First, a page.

Nervous excitement filled the room as Ryan marched onstage. With the audience packed into a small, stuffy room, it was a very intimate atmosphere. Ryan made it clear from the onset that, as this was a preview show, we would be guinea pigs for his latest material. Let’s be clear, Ryan’s material is dark. Meandering from material about abortion to incest to the Irish Potato Famine, he leaves little off the chopping board. If you like this kind of humour, which I do, then you may find this set to be a refreshing change from safer routines which tend to draw in larger crowds.
Ryan has a knack for making up jokes off the cuff, and many of his jokes landed excellently, but I felt that his routine was limited by a reliance on giving us sometimes stilted pre-written material. At times he was just relaying a series of jokes, one after the other, without much of a framework. For this reason, I felt that the rhythm of a good routine was missing. I’m thinking of times when a comedian has the audience like putty under their thumb, so much so that they could say virtually anything and get roars from the crowd. As for the jokes themselves, they were a little hit-and-miss. Ryan clearly knows how to craft a gag, but some of his best were wasted with lacklustre follow-ups. Cautious of sounding like a pompous prick, I would say his material needs to be more thematic so as to keep the audience on the same page throughout, rather than darting from topic to unrelated topic. This would keep the laughs coming and avoid those dreaded moments of bemused silence.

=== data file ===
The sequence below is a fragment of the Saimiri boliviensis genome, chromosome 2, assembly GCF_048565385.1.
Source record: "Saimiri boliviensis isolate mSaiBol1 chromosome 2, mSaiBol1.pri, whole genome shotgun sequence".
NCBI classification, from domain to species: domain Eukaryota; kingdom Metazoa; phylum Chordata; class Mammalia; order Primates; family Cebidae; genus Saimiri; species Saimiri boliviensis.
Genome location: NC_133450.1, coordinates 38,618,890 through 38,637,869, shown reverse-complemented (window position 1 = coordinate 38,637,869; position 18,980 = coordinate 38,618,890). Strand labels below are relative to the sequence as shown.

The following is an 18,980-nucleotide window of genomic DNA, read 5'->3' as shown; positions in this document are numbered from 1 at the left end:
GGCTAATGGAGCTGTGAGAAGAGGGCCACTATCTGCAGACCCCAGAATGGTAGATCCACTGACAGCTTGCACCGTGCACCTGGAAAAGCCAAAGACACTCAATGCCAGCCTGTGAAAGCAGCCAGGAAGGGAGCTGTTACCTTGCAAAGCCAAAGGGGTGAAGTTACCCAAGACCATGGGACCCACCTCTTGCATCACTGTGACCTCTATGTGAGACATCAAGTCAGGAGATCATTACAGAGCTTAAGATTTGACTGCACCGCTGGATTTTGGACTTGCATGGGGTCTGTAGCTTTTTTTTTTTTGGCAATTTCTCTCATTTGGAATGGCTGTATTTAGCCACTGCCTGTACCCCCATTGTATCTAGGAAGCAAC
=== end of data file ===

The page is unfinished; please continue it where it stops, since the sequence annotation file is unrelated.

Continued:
Ryan was very clear, often in real time, on which of his jokes he felt had landed, and which would be guillotined from the later shows. I appreciated the way in which he made the most of the intimate space, giving audience interaction a good stab. Most of the audience members, your reviewer included, made their way into the routine by some means. One guy was even pulled up onstage to undergo a ‘try not to laugh’ challenge, though he remained steel-faced throughout the interrogation. Some of the audience were quite capable of holding their own against Ryan, namely a puckish Canadian man, cross-armed and kilted, with a disarmingly thick Scottish brogue. Our comedian backed off where he felt he had met his match.
Ryan’s deadpan delivery and bleak frown, worn throughout the set except for when he paused to snort at the occasional joke, giving him some comedic personality. However he could do a lot more than this. His material is good but needs a good deal of culling – though of course that’s what preview shows are for. His routine would benefit hugely if the audience felt they knew a little more about the character who was delivering the jokes. Context is one of the most important aspects of comedy, and his gags would have benefited from some more of it. That said, I enjoyed Ryan’s set, and would recommend readers make the most of his 2 for 1 offer on the 8th and 9th, by which time they will doubtless see a more chiselled performance.
Ryan Cullen, Caveat Emptor, The Stand, 20:00 (1hr), 5th-14th; 16th-28th
Press images courtesy of Ryan Cullen